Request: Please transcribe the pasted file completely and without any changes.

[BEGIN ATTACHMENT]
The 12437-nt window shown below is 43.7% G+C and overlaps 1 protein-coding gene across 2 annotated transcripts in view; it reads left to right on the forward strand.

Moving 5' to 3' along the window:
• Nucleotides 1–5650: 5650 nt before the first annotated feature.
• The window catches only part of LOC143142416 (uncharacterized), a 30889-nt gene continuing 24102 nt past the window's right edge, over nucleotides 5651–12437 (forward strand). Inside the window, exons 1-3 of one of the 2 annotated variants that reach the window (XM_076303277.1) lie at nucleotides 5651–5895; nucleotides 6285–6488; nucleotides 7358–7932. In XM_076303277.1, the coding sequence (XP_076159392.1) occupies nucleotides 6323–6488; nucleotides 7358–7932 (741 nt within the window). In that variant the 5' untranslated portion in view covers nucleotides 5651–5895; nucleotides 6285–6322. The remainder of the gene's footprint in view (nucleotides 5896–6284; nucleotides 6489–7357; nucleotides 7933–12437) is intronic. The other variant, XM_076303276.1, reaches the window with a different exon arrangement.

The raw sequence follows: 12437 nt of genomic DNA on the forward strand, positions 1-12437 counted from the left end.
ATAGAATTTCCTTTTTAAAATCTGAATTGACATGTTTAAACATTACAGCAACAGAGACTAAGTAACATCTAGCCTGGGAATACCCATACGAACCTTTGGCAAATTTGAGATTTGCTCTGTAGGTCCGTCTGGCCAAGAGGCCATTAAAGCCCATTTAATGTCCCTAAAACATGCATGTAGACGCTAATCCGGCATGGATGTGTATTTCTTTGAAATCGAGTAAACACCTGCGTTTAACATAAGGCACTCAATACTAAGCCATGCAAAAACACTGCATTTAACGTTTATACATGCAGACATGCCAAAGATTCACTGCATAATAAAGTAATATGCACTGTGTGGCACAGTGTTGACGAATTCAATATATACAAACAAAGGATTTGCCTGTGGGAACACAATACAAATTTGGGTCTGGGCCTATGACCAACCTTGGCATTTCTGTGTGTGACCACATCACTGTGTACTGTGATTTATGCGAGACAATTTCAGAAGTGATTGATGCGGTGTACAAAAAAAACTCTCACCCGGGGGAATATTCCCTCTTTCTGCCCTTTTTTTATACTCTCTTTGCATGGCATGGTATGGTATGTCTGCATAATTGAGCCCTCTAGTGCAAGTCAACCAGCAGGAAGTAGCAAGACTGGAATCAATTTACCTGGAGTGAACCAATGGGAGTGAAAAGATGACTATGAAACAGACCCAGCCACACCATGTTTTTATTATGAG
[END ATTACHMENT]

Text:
The 12437-nt window shown below is 43.7% G+C and overlaps 1 protein-coding gene across 2 annotated transcripts in view; it reads left to right on the forward strand.

Moving 5' to 3' along the window:
• Nucleotides 1–5650: 5650 nt before the first annotated feature.
• The window catches only part of LOC143142416 (uncharacterized), a 30889-nt gene continuing 24102 nt past the window's right edge, over nucleotides 5651–12437 (forward strand). Inside the window, exons 1-3 of one of the 2 annotated variants that reach the window (XM_076303277.1) lie at nucleotides 5651–5895; nucleotides 6285–6488; nucleotides 7358–7932. In XM_076303277.1, the coding sequence (XP_076159392.1) occupies nucleotides 6323–6488; nucleotides 7358–7932 (741 nt within the window). In that variant the 5' untranslated portion in view covers nucleotides 5651–5895; nucleotides 6285–6322. The remainder of the gene's footprint in view (nucleotides 5896–6284; nucleotides 6489–7357; nucleotides 7933–12437) is intronic. The other variant, XM_076303276.1, reaches the window with a different exon arrangement.

The raw sequence follows: 12437 nt of genomic DNA on the forward strand, positions 1-12437 counted from the left end.
ATAGAATTTCCTTTTTAAAATCTGAATTGACATGTTTAAACATTACAGCAACAGAGACTAAGTAACATCTAGCCTGGGAATACCCATACGAACCTTTGGCAAATTTGAGATTTGCTCTGTAGGTCCGTCTGGCCAAGAGGCCATTAAAGCCCATTTAATGTCCCTAAAACATGCATGTAGACGCTAATCCGGCATGGATGTGTATTTCTTTGAAATCGAGTAAACACCTGCGTTTAACATAAGGCACTCAATACTAAGCCATGCAAAAACACTGCATTTAACGTTTATACATGCAGACATGCCAAAGATTCACTGCATAATAAAGTAATATGCACTGTGTGGCACAGTGTTGACGAATTCAATATATACAAACAAAGGATTTGCCTGTGGGAACACAATACAAATTTGGGTCTGGGCCTATGACCAACCTTGGCATTTCTGTGTGTGACCACATCACTGTGTACTGTGATTTATGCGAGACAATTTCAGAAGTGATTGATGCGGTGTACAAAAAAAACTCTCACCCGGGGGAATATTCCCTCTTTCTGCCCTTTTTTTATACTCTCTTTGCATGGCATGGTATGGTATGTCTGCATAATTGAGCCCTCTAGTGCAAGTCAACCAGCAGGAAGTAGCAAGACTGGAATCAATTTACCTGGAGTGAACCAATGGGAGTGAAAAGATGACTATGAAACAGACCCAGCCACACCATGTTTTTATTATGAG